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Can Quebec learn from Scotland’s McReferendum? (Brian Gable/The Globe and Mail)

Can Quebec learn from Scotland’s McReferendum?

(Brian Gable/The Globe and Mail)


Can Quebec learn from Scotland’s McReferendum? Add to ...

Peter McKenna is a professor and chair of political science at the University of Prince Edward Island in Charlottetown.

In less than a month, Scottish voters will have a chance to opt for independent statehood in a mid-September referendum. As of this writing, the No side has a comfortable lead of 10 percentage points, with the polls (in the Scotland on Sunday newspaper) showing the Yes camp hovering around 38 per cent.

What’s unique about this campaign – as opposed to Quebec’s two sovereignty referendums in 1980 and 1995 – is the precision of the question being posed. Unlike Quebec’s deliberately vague and ambiguous questions, the Scottish referendum is a rather straightforward: “Should Scotland be an independent country?”

The separatists in Quebec, historically speaking, have always known in their heart of hearts that a clear question would be rejected by a majority of citizens. Subsequent polling did show that a sizable portion of Quebeckers did not think that they were voting for full-fledged independence in the wake of the controversial 1995 referendum.

Recently, some in the sovereignty movement wondered out loud about mimicking the Scottish experiment – that is, by utilizing an unambiguous question. Bernard Drainville, a top leadership aspirant for the Parti Québécois, has expressed support for using a simple question in any future Quebec referendum.

“People have to know what they are voting on,” he told The Globe and Mail. “Having a clear question makes it easier to focus the debate on the real issues. … In Scotland, I am seeing the benefits of being clear.”

Interestingly, Mr. Drainville’s position is largely consistent with the federal government’s 2000 Clarity Act – a key element of prime minister Jean Chrétien’s political legacy. According to the act, any future referendum question “must be free of ambiguity” if it is to trigger negotiations on the breakup of Canada. That means that any attempt, as has happened in the past, to include referendum language “on a mandate to negotiate” or other options “such as economic or political arrangements with Canada” will not be permissible.

More specifically, it says plainly: “The House of Commons shall, within 30 days after the government of a province tables in its legislative assembly or otherwise officially releases the question that it intends to submit to its voters in a referendum relating to the proposed secession of the province from Canada, consider the question and, by resolution, set out its determination on whether the question is clear.”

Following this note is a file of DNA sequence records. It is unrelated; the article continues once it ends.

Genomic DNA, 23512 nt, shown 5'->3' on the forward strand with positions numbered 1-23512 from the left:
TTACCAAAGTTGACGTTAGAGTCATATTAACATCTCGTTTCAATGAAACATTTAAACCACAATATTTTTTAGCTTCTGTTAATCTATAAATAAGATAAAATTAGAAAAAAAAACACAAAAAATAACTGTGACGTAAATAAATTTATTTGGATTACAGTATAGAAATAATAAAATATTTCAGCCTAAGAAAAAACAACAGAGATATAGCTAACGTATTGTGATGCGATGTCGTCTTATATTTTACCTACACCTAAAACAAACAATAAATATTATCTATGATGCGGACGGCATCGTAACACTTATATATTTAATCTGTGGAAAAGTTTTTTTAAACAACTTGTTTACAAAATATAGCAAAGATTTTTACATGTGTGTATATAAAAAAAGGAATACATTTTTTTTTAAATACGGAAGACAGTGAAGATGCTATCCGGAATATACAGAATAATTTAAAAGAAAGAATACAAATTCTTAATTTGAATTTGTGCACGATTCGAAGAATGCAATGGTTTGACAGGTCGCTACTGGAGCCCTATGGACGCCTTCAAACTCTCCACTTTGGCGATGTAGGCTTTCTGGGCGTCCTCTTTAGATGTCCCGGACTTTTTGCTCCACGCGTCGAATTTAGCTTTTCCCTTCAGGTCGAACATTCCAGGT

It goes on to state: “In considering the clarity of a referendum question, the House of Commons shall consider whether the question would result in a clear expression of the will of the population of a province on whether the province should cease to be part of Canada and become an independent state.”

Finally, the act posits: “The Government of Canada shall not enter into negotiations on the terms on which a province might be part of Canada if the House of Commons determines … that a referendum question is not clear and, for that reason, would not result in a clear expression of the will of the population of that province on whether the province should cease to be part of Canada.”

It’s unclear whether the PQ is considering such a fundamental shift in policy by accepting the core principles of the erstwhile detested Clarity Act. But if the party is ready to embrace clarity, it would be playing right into the hands of the federalists. It’s also worth remembering that the Clarity Act stipulates the need for a “clear majority” in any referendum result.

Of course, support in Quebec for independence is already falling like a stone – as is electoral support for the PQ itself. (A Leger Marketing poll in late June indicated that support for sovereignty had fallen sharply to 31 per cent among Quebeckers, while backing for the PQ had crumbled to just 20 per cent.) Things could only get worse for the PQ if Quebeckers faced the prospect of a clear question featuring language about Quebec as an independent country.

But if we take Mr. Drainville at his word, Canadians may well see the end of the sovereigntist project for decades to come. The operative word here being “may.” Only time will tell for sure.

I wish it was otherwise, but I won’t hold my breath waiting for the PQ or the sovereignty movement to emulate the Scottish model. If anything, the separatists are more likely to look upon the Sept. 18 Scottish “McReferendum” as exhibit A in their case for pushing for a more convoluted question the next time around.

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